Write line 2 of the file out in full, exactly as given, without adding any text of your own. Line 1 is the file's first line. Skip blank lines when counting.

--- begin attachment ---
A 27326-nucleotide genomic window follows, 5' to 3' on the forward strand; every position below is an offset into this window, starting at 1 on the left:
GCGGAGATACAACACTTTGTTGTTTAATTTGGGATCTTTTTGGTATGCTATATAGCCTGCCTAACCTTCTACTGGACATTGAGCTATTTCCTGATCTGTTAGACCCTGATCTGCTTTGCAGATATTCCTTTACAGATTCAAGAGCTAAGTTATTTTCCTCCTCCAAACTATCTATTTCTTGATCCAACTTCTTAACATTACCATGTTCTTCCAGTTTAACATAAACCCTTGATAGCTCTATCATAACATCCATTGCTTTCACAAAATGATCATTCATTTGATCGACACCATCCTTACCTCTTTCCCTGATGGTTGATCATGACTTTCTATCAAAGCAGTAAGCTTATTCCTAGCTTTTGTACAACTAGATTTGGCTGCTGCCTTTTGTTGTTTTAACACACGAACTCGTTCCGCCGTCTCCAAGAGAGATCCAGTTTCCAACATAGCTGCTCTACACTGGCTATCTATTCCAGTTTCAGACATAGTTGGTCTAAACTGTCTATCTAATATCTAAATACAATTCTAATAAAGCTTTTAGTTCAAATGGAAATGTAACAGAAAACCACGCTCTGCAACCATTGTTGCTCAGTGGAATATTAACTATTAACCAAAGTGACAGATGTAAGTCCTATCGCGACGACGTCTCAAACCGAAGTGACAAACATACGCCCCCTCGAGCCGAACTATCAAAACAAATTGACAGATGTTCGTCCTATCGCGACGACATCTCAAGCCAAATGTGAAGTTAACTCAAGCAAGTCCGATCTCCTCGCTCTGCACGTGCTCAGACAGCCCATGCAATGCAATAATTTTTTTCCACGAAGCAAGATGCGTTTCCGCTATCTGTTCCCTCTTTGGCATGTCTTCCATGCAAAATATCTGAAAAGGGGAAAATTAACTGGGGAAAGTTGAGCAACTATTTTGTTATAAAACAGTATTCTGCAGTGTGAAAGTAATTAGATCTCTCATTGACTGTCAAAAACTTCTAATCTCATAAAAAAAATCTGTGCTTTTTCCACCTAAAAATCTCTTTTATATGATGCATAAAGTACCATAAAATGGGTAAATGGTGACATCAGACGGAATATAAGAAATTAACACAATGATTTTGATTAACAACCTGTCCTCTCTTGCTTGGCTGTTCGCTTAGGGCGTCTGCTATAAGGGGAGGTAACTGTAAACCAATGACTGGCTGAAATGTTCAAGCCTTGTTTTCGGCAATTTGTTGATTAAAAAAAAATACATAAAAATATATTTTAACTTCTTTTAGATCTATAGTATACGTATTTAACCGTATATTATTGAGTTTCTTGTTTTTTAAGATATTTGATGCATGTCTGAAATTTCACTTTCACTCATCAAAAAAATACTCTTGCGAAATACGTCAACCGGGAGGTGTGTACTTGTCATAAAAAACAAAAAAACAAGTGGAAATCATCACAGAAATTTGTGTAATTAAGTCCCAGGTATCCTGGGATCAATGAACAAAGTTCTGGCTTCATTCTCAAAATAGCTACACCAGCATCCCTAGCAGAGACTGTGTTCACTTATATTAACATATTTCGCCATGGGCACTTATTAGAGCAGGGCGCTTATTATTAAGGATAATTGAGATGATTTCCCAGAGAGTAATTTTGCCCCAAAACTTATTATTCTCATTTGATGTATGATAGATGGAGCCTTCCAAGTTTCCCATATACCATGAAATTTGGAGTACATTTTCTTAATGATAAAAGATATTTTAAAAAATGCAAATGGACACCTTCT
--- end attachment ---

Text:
GCGGAGATACAACACTTTGTTGTTTAATTTGGGATCTTTTTGGTATGCTATATAGCCTGCCTAACCTTCTACTGGACATTGAGCTATTTCCTGATCTGTTAGACCCTGATCTGCTTTGCAGATATTCCTTTACAGATTCAAGAGCTAAGTTATTTTCCTCCTCCAAACTATCTATTTCTTGATCCAACTTCTTAACATTACCATGTTCTTCCAGTTTAACATAAACCCTTGATAGCTCTATCATAACATCCATTGCTTTCACAAAATGATCATTCATTTGATCGACACCATCCTTACCTCTTTCCCTGATGGTTGATCATGACTTTCTATCAAAGCAGTAAGCTTATTCCTAGCTTTTGTACAACTAGATTTGGCTGCTGCCTTTTGTTGTTTTAACACACGAACTCGTTCCGCCGTCTCCAAGAGAGATCCAGTTTCCAACATAGCTGCTCTACACTGGCTATCTATTCCAGTTTCAGACATAGTTGGTCTAAACTGTCTATCTAATATCTAAATACAATTCTAATAAAGCTTTTAGTTCAAATGGAAATGTAACAGAAAACCACGCTCTGCAACCATTGTTGCTCAGTGGAATATTAACTATTAACCAAAGTGACAGATGTAAGTCCTATCGCGACGACGTCTCAAACCGAAGTGACAAACATACGCCCCCTCGAGCCGAACTATCAAAACAAATTGACAGATGTTCGTCCTATCGCGACGACATCTCAAGCCAAATGTGAAGTTAACTCAAGCAAGTCCGATCTCCTCGCTCTGCACGTGCTCAGACAGCCCATGCAATGCAATAATTTTTTTCCACGAAGCAAGATGCGTTTCCGCTATCTGTTCCCTCTTTGGCATGTCTTCCATGCAAAATATCTGAAAAGGGGAAAATTAACTGGGGAAAGTTGAGCAACTATTTTGTTATAAAACAGTATTCTGCAGTGTGAAAGTAATTAGATCTCTCATTGACTGTCAAAAACTTCTAATCTCATAAAAAAAATCTGTGCTTTTTCCACCTAAAAATCTCTTTTATATGATGCATAAAGTACCATAAAATGGGTAAATGGTGACATCAGACGGAATATAAGAAATTAACACAATGATTTTGATTAACAACCTGTCCTCTCTTGCTTGGCTGTTCGCTTAGGGCGTCTGCTATAAGGGGAGGTAACTGTAAACCAATGACTGGCTGAAATGTTCAAGCCTTGTTTTCGGCAATTTGTTGATTAAAAAAAAATACATAAAAATATATTTTAACTTCTTTTAGATCTATAGTATACGTATTTAACCGTATATTATTGAGTTTCTTGTTTTTTAAGATATTTGATGCATGTCTGAAATTTCACTTTCACTCATCAAAAAAATACTCTTGCGAAATACGTCAACCGGGAGGTGTGTACTTGTCATAAAAAACAAAAAAACAAGTGGAAATCATCACAGAAATTTGTGTAATTAAGTCCCAGGTATCCTGGGATCAATGAACAAAGTTCTGGCTTCATTCTCAAAATAGCTACACCAGCATCCCTAGCAGAGACTGTGTTCACTTATATTAACATATTTCGCCATGGGCACTTATTAGAGCAGGGCGCTTATTATTAAGGATAATTGAGATGATTTCCCAGAGAGTAATTTTGCCCCAAAACTTATTATTCTCATTTGATGTATGATAGATGGAGCCTTCCAAGTTTCCCATATACCATGAAATTTGGAGTACATTTTCTTAATGATAAAAGATATTTTAAAAAATGCAAATGGACACCTTCT